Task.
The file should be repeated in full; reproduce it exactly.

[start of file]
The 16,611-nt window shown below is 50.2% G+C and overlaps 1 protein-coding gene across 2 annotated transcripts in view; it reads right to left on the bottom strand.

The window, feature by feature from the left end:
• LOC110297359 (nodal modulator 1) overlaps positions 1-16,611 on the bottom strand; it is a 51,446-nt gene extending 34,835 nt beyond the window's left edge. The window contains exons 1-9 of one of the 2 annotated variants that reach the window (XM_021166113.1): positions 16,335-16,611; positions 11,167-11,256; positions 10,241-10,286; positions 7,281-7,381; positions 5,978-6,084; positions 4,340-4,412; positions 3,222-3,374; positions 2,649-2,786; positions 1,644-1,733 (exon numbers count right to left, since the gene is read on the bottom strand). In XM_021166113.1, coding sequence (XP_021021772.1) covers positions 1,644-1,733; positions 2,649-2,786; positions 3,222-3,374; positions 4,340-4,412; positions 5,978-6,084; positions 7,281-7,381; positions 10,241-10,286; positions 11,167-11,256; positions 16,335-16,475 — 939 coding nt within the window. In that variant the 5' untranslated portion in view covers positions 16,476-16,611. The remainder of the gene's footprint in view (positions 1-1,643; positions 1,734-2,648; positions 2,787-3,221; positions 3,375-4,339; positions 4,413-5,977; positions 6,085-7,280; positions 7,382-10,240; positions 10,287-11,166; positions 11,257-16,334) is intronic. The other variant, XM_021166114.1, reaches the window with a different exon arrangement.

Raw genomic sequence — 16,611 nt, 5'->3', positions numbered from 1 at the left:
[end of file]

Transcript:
The 16,611-nt window shown below is 50.2% G+C and overlaps 1 protein-coding gene across 2 annotated transcripts in view; it reads right to left on the bottom strand.

The window, feature by feature from the left end:
• LOC110297359 (nodal modulator 1) overlaps positions 1-16,611 on the bottom strand; it is a 51,446-nt gene extending 34,835 nt beyond the window's left edge. The window contains exons 1-9 of one of the 2 annotated variants that reach the window (XM_021166113.1): positions 16,335-16,611; positions 11,167-11,256; positions 10,241-10,286; positions 7,281-7,381; positions 5,978-6,084; positions 4,340-4,412; positions 3,222-3,374; positions 2,649-2,786; positions 1,644-1,733 (exon numbers count right to left, since the gene is read on the bottom strand). In XM_021166113.1, coding sequence (XP_021021772.1) covers positions 1,644-1,733; positions 2,649-2,786; positions 3,222-3,374; positions 4,340-4,412; positions 5,978-6,084; positions 7,281-7,381; positions 10,241-10,286; positions 11,167-11,256; positions 16,335-16,475 — 939 coding nt within the window. In that variant the 5' untranslated portion in view covers positions 16,476-16,611. The remainder of the gene's footprint in view (positions 1-1,643; positions 1,734-2,648; positions 2,787-3,221; positions 3,375-4,339; positions 4,413-5,977; positions 6,085-7,280; positions 7,382-10,240; positions 10,287-11,166; positions 11,257-16,334) is intronic. The other variant, XM_021166114.1, reaches the window with a different exon arrangement.

Raw genomic sequence — 16,611 nt, 5'->3', positions numbered from 1 at the left: